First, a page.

March 4, 2015
Divorce Rates Lower for Pharmacists Than Other
Healthcare Professionals

Boston—A recent analysis may have been focusing on divorce rates of physicians compared to other healthcare professionals in the United States, but it ended up painting a very positive picture of home life for pharmacists.

Among the findings of the analysis, published recently by BMJ (formerly the British Medical Journal), is that pharmacists were less likely to have been married more than once by the time of the survey compared with all other occupations in the study.

The adjusted probability of being ever divorced was 22.9% among pharmacists compared to 24.3% among physicians, report the authors, led by researchers from Massachusetts General Hospital. That is compared to 33.0% among nurses, 30.9% among health executives, 26.9% among lawyers, and 35.0% among other nonhealthcare professionals.

For the retrospective analysis of nationally representative surveys conducted by the U.S. census from 2008 to 2013, the researchers had data available on 48,881 physicians, 13,883 pharmacists, 10,086 dentists, 159,044 nurses, 18,920 healthcare executives, 59,284 lawyers, and 6,339,310 other nonhealthcare professionals.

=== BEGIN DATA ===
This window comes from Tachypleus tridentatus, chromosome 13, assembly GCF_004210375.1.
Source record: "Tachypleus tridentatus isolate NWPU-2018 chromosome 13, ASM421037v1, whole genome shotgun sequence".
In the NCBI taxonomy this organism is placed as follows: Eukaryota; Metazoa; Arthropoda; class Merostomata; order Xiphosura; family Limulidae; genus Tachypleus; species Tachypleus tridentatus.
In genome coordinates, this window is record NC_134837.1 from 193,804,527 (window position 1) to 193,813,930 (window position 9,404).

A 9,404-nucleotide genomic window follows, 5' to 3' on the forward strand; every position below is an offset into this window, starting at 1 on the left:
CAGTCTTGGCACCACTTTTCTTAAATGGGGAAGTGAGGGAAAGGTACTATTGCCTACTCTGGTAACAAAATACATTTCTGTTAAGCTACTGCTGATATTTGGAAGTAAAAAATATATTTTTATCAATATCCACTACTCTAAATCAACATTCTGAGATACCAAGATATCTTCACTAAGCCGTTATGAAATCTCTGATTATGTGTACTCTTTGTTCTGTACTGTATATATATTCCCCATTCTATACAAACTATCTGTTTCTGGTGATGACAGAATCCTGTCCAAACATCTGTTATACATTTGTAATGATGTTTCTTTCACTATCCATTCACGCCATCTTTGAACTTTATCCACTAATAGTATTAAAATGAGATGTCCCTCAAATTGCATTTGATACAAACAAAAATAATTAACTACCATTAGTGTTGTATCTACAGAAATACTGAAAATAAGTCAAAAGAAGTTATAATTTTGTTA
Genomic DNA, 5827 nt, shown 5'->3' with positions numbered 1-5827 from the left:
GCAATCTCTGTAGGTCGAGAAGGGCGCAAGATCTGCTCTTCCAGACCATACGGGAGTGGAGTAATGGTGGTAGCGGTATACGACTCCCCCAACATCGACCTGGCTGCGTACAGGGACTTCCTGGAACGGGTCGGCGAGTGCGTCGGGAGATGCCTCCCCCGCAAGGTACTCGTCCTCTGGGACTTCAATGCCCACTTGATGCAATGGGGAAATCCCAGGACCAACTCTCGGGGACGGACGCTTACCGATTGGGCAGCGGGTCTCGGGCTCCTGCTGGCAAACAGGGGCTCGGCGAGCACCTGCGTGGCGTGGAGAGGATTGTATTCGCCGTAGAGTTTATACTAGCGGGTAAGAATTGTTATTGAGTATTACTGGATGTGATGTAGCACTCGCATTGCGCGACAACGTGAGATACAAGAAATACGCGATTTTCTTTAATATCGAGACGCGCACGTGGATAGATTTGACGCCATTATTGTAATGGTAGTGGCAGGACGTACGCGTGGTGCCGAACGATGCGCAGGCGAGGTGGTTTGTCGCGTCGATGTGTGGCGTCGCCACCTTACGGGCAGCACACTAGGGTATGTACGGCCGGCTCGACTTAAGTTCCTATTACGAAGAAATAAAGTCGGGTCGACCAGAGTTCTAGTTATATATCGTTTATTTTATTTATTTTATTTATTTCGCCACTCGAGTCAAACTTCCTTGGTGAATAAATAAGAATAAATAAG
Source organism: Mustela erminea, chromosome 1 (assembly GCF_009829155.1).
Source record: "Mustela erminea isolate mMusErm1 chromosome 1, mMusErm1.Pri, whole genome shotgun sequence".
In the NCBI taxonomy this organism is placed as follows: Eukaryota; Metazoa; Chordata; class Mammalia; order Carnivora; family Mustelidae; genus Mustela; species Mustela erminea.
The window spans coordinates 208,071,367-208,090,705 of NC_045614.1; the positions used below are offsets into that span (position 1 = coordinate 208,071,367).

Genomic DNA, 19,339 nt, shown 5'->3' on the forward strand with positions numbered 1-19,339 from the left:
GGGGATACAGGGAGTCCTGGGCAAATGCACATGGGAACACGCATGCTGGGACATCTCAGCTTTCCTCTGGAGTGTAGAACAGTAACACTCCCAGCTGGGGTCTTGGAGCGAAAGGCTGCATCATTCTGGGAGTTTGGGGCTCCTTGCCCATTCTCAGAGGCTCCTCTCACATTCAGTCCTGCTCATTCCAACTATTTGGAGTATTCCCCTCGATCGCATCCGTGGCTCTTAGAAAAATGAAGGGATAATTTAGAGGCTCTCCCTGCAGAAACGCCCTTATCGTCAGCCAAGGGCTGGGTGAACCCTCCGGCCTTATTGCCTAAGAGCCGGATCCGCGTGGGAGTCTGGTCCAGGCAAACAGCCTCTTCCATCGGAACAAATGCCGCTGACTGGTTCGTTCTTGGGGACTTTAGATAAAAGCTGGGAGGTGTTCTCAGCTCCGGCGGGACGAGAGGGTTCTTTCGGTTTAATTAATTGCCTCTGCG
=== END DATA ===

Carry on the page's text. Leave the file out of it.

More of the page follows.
The main outcome measures were logistic models of divorce adjusted for age, sex, race, annual income, weekly hours worked, number of years since marriage, calendar year, and state of residence. The authors looked at both divorce prevalence (whether an individual had ever been divorced) and divorce incidence (whether an individual became divorced in the past year).

Pharmacists, physicians, and dentists all have an adjusted probability of becoming divorced in the past year of 1.0% compared to 1.3% among nurses, 1.1% among healthcare executives, 1.2% among lawyers, and 1.4% among other nonhealthcare professionals.

For physicians, divorce prevalence was greater among women at 1.51%, and longer weekly work hours were associated with increased divorce prevalence only for female physicians.

Average hours worked per week, highest among physicians at 50.4, were in the lower range for pharmacists at 38.5—similar to the 37.6 hours among dentists and 37.1 hours among nurses. Healthcare executives had 46 hours work weeks, slightly more than lawyers with 45.1

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